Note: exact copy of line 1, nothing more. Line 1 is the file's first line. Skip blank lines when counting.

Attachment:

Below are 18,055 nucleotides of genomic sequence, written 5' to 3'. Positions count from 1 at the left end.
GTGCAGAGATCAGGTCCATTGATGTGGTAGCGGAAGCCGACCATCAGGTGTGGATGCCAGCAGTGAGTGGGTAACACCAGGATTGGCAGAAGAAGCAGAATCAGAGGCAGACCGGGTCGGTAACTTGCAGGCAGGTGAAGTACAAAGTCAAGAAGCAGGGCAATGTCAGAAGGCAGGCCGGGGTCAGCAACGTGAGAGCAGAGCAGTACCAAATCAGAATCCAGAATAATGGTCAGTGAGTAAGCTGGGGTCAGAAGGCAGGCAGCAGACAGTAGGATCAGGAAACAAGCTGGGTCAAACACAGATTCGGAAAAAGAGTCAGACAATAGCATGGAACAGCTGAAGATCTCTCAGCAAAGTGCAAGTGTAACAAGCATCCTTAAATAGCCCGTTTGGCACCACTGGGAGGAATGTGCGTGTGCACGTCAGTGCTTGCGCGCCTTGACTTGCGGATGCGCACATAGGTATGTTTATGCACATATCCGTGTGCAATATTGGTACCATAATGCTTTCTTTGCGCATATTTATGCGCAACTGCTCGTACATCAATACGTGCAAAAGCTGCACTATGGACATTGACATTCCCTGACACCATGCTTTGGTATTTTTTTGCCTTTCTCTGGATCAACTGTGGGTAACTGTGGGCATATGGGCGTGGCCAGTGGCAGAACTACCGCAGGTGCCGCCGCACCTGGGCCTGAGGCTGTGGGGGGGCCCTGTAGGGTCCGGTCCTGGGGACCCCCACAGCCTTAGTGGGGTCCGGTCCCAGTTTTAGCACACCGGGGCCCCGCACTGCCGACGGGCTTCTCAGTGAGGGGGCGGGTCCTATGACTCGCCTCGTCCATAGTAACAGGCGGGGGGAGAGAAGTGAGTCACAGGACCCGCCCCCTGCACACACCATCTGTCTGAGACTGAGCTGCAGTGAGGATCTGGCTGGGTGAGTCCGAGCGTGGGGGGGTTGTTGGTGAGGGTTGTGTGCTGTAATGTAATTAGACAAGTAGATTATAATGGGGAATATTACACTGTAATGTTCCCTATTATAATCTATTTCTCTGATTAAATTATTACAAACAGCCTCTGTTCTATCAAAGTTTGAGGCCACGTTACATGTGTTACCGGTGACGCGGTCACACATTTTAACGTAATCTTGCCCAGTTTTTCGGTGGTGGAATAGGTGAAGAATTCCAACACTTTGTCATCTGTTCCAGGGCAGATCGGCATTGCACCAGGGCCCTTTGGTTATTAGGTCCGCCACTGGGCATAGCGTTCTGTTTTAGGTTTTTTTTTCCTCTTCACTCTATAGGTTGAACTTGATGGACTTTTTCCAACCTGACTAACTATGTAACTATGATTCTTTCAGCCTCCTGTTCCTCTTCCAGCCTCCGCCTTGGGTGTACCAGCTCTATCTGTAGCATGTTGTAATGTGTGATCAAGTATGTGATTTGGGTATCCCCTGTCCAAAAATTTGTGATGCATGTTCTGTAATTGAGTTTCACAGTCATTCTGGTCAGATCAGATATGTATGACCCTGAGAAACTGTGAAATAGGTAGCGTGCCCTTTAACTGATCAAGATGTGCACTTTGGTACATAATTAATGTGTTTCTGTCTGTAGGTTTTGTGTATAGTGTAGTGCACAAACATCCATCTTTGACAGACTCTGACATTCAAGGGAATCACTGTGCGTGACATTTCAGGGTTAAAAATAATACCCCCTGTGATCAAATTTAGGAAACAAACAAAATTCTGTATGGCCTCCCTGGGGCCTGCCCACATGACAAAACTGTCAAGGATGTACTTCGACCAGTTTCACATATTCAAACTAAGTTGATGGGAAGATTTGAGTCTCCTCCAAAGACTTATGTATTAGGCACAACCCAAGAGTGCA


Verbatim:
Below are 18,055 nucleotides of genomic sequence, written 5' to 3'. Positions count from 1 at the left end.